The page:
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Issues of the Day Dialog in the Middle East Today: What if it Worked?
 

In a region where force is often the only means pursued to resolve conflicts, there have been some noteworthy developments occurring in the Mideast lately. It is easy and perhaps imperative to be skeptical about the outcomes, yet three channels of dialog have recently opened up here that could auger better prospects for this violence-wracked region.

 

That they could be a sign of better things is far from a sure thing, but a start is better than none and focusing on talking rather than shooting is a welcome respite from the threat or deployment of armed might.

 

Israeli and Palestinian Negotiations

The resumption of direct talks between the Israeli government and the Palestinian Authority, which had lapsed for more than three years until their improbable jump-start in mid-August, is fraught by mutual suspicion and condemned by maximalists on both sides of the divide. Yesterday, though, Israeli and Palestinian negotiators met in Jerusalem for their seventh meeting in two months. While there are no indications that any of the myriad issues have been resolved, concrete signs of movement are evident.


Encouraging Movement

The continuation of talks is encouraging in itself. Further, today's issue of Haaretz reports that the Israeli cabinet has approved a series of economic easements aimed at the Palestinians. These include: expanding the number of Palestinians allowed to work in Israel, which is slated to achieve its highest level since the 2000 Intifada; the reconvening of the Israel-Palestinian Joint Water Committee and an increase by four million cubic meters a year in water allotments to the West Bank; the building of a new water pipeline to Gaza, and;  permitting cement, iron and other building materials into the Strip. The operation of the Allenby Bridge between Israel and the West Bank is to be extended by two hours a day.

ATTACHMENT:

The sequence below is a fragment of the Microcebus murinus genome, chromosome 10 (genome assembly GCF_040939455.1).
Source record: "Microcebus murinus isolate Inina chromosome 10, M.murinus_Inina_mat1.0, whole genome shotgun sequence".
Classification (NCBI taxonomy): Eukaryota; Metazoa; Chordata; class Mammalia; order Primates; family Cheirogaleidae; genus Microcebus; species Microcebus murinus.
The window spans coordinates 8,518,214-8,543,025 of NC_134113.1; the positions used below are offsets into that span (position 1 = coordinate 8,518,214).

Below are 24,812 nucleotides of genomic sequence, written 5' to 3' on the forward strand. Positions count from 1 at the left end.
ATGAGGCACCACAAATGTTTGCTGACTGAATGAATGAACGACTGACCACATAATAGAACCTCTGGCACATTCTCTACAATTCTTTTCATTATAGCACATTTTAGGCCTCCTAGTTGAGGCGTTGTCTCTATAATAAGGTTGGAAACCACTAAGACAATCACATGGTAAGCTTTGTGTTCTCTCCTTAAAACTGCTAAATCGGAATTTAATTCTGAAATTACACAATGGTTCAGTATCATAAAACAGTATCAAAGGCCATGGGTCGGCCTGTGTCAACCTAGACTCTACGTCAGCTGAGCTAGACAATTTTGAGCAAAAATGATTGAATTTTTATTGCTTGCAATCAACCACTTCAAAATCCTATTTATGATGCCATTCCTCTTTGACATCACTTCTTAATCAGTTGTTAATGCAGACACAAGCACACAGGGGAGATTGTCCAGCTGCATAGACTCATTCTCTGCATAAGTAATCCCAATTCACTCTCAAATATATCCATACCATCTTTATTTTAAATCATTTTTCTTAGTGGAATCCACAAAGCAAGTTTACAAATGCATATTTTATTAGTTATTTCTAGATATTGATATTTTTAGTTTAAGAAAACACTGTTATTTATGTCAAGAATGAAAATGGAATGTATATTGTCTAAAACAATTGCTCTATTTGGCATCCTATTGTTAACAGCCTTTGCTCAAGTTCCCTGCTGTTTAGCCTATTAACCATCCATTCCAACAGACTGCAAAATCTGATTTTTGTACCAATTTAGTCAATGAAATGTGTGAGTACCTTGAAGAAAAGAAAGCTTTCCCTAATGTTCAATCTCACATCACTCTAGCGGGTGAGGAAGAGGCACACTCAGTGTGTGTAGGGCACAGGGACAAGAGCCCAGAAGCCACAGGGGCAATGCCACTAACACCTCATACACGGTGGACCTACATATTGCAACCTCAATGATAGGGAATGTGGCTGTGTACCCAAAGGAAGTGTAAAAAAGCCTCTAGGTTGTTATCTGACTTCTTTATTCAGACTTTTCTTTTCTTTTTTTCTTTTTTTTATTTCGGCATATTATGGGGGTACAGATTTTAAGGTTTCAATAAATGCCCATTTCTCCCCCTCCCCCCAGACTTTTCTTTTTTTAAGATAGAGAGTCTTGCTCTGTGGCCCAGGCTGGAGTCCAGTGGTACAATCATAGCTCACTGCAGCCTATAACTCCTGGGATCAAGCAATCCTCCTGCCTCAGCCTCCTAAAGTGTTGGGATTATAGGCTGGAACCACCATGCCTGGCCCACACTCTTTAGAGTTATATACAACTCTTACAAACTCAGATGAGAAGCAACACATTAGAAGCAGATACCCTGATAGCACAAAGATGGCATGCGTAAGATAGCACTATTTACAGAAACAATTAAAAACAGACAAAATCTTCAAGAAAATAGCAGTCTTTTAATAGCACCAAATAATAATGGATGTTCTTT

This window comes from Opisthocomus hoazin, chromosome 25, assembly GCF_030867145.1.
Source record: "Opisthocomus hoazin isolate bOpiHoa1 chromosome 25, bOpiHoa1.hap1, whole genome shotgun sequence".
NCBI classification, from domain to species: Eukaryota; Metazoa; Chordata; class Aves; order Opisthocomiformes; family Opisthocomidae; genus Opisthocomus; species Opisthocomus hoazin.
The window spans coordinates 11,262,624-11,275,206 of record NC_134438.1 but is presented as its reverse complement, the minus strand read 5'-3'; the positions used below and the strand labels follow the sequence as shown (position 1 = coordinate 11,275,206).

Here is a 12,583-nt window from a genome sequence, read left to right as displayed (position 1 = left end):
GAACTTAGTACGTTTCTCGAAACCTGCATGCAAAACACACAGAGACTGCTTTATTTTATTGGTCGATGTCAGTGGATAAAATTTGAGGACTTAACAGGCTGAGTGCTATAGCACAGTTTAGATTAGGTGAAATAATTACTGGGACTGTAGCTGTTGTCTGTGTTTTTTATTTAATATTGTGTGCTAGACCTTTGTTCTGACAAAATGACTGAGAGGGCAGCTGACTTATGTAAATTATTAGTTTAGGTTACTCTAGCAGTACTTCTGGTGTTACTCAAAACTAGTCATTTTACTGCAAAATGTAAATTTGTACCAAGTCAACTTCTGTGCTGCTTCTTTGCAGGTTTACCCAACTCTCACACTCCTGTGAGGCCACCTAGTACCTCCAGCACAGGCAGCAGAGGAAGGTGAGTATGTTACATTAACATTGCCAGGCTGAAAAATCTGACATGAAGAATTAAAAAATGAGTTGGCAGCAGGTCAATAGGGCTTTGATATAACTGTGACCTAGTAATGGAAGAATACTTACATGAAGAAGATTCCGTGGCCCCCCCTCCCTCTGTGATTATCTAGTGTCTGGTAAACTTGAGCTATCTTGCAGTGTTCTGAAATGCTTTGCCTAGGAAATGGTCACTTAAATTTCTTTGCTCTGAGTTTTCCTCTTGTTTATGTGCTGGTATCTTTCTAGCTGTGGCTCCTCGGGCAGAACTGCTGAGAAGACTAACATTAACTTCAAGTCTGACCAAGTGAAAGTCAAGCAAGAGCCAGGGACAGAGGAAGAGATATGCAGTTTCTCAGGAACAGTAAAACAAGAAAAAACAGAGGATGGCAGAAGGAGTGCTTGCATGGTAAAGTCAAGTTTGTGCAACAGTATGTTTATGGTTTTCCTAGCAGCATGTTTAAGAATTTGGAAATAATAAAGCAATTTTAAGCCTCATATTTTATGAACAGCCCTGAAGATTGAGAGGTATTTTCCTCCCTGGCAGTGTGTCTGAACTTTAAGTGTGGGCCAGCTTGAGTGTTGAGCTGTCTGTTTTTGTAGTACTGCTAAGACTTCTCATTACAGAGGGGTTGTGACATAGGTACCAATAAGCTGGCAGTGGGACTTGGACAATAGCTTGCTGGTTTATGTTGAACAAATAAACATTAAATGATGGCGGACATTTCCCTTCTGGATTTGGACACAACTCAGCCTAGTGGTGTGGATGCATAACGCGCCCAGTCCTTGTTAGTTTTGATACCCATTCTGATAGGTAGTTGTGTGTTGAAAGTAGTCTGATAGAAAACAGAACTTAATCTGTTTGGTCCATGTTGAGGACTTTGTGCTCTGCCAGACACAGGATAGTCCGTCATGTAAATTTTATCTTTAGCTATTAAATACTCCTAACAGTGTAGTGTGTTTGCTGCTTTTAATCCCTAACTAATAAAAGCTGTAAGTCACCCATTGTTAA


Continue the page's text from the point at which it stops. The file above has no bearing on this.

Reciprocity

These are not insignificant measures and they could have an appreciable effect on improving the quality of life for Palestinians. Such gestures would be even more meaningful if they were expanded and coupled by a halt to settlement activity in the Territories. For their part, the Palestinians must offer concrete expressions of a commitment to coexistence with Israel in the context of two states. Such willingness needs to be manifested by the Authority in ways that include educating for peace, the assumption of a more reconciliatory stance on the part of its officials, and  fostering tangible relations between Israelis and Palestinians in the social, economic and other spheres.

 

Reciprocity is the key to a two-state solution, which I believe is the only workable and just resolution to the conflict. 


Is that Tehran Calling?

Given the incendiary verbiage and policies of former Iranian President Mahmoud Ahmadinejad, who guided Iran from August 2005 to August 2013 toward crippling sanctions, economic siege and international isolation due to his determination to make Iran a nuclear power, his pillorying and baiting of Israel and homosexuals and his denial of the Holocaust and general antagonism toward the world community, there seemed to be little prospect that a dialog with Tehran could take place soon.

 

The election by the slimmest of margins of Sheikh Hassan Rouhani as Ahmadinejad's successor last summer hardly boded well for a new era. Yet there are signs that the Iran's new leader, a cleric, lawyer and diplomat  backed by the ayatollahs and other pillars of the Islamic Republic's establishment, may be intent on entering into a dialog with the world community.